High-flow nasal oxygen versus conventional oxygen therapy in patients with COVID-19 pneumonia and mild hypoxaemia: a randomised controlled trial

Link to article at PubMed

Thorax. 2022 May 17:thoraxjnl-2022-218806. doi: 10.1136/thoraxjnl-2022-218806. Online ahead of print.

ABSTRACT

RATIONALE: In patients with COVID-19 pneumonia and mild hypoxaemia, the clinical benefit of high-flow nasal oxygen (HFNO) remains unclear. We aimed to examine whether HFNO compared with conventional oxygen therapy (COT) could prevent escalation of respiratory support in this patient population.

METHODS: In this multicentre, randomised, parallel-group, open-label trial, patients with COVID-19 pneumonia and peripheral oxygen saturation (SpO2) ≤92% who required oxygen therapy were randomised to HFNO or COT. The primary outcome was the rate of escalation of respiratory support (ie, continuous positive airway pressure, non-invasive ventilation or invasive mechanical ventilation) within 28 days. Among secondary outcomes, clinical recovery was defined as the improvement in oxygenation (SpO2 ≥96% with fractional inspired oxygen (FiO2) ≤30% or partial pressure of arterial carbon dioxide/FiO2 ratio >300 mm Hg).

RESULTS: Among 364 randomised patients, 55 (30.3%) of 181 patients assigned to HFNO and 70 (38.6%) of 181 patients assigned to COT underwent escalation of respiratory support, with no significant difference between groups (absolute risk difference -8.2% (95% CI -18% to +1.4%); RR 0.79 (95% CI 0.59 to 1.05); p=0.09). There was no significant difference in clinical recovery (69.1% vs 60.8%; absolute risk difference 8.2% (95% CI -1.5% to +18.0%), RR 1.14 (95% CI 0.98 to 1.32)), intensive care unit admission (7.7% vs 11.0%, absolute risk difference -3.3% (95% CI -9.3% to +2.6%)), and in hospital length of stay (11 (IQR 8-17) vs 11 (IQR 7-20) days, absolute risk difference -1.0% (95% CI -3.1% to +1.1%)).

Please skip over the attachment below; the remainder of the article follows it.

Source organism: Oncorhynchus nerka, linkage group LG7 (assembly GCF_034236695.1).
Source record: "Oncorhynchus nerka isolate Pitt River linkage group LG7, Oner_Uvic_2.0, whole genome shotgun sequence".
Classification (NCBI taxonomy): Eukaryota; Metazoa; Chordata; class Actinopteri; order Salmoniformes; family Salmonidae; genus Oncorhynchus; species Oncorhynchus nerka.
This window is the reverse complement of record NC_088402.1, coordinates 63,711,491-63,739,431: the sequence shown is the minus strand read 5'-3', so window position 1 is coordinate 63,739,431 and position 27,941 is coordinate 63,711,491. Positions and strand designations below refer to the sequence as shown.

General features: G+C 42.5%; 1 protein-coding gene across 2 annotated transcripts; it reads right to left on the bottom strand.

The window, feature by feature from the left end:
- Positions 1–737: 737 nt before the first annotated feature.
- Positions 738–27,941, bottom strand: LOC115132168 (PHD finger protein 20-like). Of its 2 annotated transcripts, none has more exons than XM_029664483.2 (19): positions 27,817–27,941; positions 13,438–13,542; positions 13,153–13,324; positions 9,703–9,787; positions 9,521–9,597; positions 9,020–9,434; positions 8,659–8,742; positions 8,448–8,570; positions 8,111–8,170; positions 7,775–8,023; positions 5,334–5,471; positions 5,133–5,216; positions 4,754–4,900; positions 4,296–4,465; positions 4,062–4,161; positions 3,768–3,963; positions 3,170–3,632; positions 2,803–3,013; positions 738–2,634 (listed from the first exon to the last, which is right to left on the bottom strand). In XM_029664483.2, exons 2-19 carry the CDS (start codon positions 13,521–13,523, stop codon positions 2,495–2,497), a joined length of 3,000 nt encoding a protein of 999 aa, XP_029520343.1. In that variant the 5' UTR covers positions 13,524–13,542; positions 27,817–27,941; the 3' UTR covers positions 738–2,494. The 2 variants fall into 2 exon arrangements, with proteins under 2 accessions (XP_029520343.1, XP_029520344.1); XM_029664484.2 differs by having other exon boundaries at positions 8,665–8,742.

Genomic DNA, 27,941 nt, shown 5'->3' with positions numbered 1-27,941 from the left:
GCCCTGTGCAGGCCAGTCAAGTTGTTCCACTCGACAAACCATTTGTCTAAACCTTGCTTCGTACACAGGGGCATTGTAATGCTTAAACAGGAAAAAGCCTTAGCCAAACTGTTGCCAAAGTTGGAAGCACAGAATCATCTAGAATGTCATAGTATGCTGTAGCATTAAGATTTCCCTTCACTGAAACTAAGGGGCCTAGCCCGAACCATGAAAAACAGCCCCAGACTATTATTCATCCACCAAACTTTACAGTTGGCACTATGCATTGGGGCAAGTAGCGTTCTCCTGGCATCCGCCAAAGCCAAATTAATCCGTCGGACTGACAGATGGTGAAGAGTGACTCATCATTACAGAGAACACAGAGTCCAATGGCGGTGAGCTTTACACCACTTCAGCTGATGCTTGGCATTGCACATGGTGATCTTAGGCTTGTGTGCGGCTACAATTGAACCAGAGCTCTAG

CONCLUSIONS: Among patients with COVID-19 pneumonia and mild hypoxaemia, the use of HFNO did not significantly reduce the likelihood of escalation of respiratory support.

TRIAL REGISTRATION NUMBER: NCT04655638.

PMID:35580898 | DOI:10.1136/thoraxjnl-2022-218806

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